We're going to do a complete review of a Java/JEE based application. This includes an architecture review, code review and platform hardware review.

While we're a bit aware of code review techniques, I'm wondering if there is a template or reference model for doing an architecture review for Java/JEE systems.

Currently we're looking at following the ATAM Model to build a Quality Attribute Tree to cover the elements of Performance, Reliability, Availability, Security, Modifiability, Portability, Variability, Subsetability, Conceptual integrity and Functionality

This is a first for us - so the question is whether there are any other standard models you follow or whether anyone has tried ATAM before and has any tips/recommendations/tools for the Architecture review.

  • ATAM is a tried and true technique. You'll get the most out of it with an experienced ATAM facilitator, though teams I've been on still got a lot of out of the ATAM on our own. On our own, it was challenging because we were sometimes unsure about certain steps or outcomes as we went through the process.
    – Michael
    Mar 30, 2011 at 14:40
  • How much of your architecture do you have described? Do you have diagrams, quality attribute scenarios? It sounds like you already have implemented the system, is this right? How big is your project? What is the goal of the review? Are you looking for architecture conformance or is this a first step before, for example, extending the system? These things all play into the kinds of assessments you might consider.
    – Michael
    Mar 30, 2011 at 14:44
  • @Michael: Thanks for your reply. This is an existing and long-running project, which we're planning to extend for the next set of use cases. So the aim of the review is to assess current stability and overall readiness/maturity for the next set of requirements. We do have all existing architecture documentations, but not to the level of quality attributes.
    – JoseK
    Mar 31, 2011 at 5:21

1 Answer 1


Okie, so most of the *ilities that you have mentioned are nothing but Non-Functional Requirements (NFRs). Now, you cannot both have a cake and eat it too. Extending this basic principle, you can not be the best or in fact meet all your NFRs. So, what is important is find out the top 2 or 3 NFRs that is absolutely a must have and then evaluate your architecture to see where it stands with respect to the expected metrics on these NFRs. I have both witnessed and been a part of the team that did this exercise resulting in better envisioning and focus in deciding the architecture.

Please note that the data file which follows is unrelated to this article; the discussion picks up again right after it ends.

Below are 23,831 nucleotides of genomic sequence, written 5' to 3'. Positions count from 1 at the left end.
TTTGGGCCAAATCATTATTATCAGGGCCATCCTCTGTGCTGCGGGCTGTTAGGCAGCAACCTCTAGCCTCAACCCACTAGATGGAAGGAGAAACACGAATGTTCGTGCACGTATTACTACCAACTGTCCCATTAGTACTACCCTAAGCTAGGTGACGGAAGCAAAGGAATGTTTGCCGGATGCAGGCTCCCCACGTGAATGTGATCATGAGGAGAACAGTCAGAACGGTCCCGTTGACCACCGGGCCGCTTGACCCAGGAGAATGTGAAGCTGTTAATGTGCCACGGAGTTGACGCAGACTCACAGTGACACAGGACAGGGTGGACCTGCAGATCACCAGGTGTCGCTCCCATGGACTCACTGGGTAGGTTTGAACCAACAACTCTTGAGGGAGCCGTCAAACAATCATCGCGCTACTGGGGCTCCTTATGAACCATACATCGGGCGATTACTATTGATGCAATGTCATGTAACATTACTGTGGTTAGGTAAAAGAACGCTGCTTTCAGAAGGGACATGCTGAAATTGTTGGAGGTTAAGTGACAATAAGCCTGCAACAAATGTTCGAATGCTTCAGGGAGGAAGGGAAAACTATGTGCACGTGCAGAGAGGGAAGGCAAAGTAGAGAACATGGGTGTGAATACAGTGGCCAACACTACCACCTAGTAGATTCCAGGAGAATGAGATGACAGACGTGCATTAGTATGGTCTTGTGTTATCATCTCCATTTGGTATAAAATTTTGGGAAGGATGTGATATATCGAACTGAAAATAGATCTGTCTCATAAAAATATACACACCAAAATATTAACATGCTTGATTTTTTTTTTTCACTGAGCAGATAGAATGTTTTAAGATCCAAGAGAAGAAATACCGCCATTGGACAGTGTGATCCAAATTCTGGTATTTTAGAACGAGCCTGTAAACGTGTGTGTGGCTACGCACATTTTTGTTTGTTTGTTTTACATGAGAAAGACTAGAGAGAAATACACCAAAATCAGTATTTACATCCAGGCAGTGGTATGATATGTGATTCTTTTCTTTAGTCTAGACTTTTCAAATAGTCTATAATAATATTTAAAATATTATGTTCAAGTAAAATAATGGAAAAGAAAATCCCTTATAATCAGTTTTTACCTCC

Side note: All the NFRs should not be described in qualitative terms (viz., highly performant), rather it should be quantitative that is measurable (viz. it should support 500 concurrent users)

This business. Think real value addition. :)

  • I disagree that you can't meet the NFRs. The requirements shouldn't have been accepted if it was not feasible to meet the full set.
    – Alger
    Aug 10, 2011 at 4:09
  • This answer would be better if it positioned analyzing whether the architecture addressed the NFRs and/or the implementation satisfied the architecture, rather than reducing it to a statement about NFRs.
    – Alger
    Aug 10, 2011 at 4:10
  • 1
    There is no point in producing a high performance app, if its only going to be used for the Christmas card list once a year. Likewise for most in-house applications the "portability" measurement is irrelevant as they will probably support just one J2EE environment. As "kartz" is trying to point out without without the NFRs the rest is meaningless. Sep 6, 2011 at 8:27

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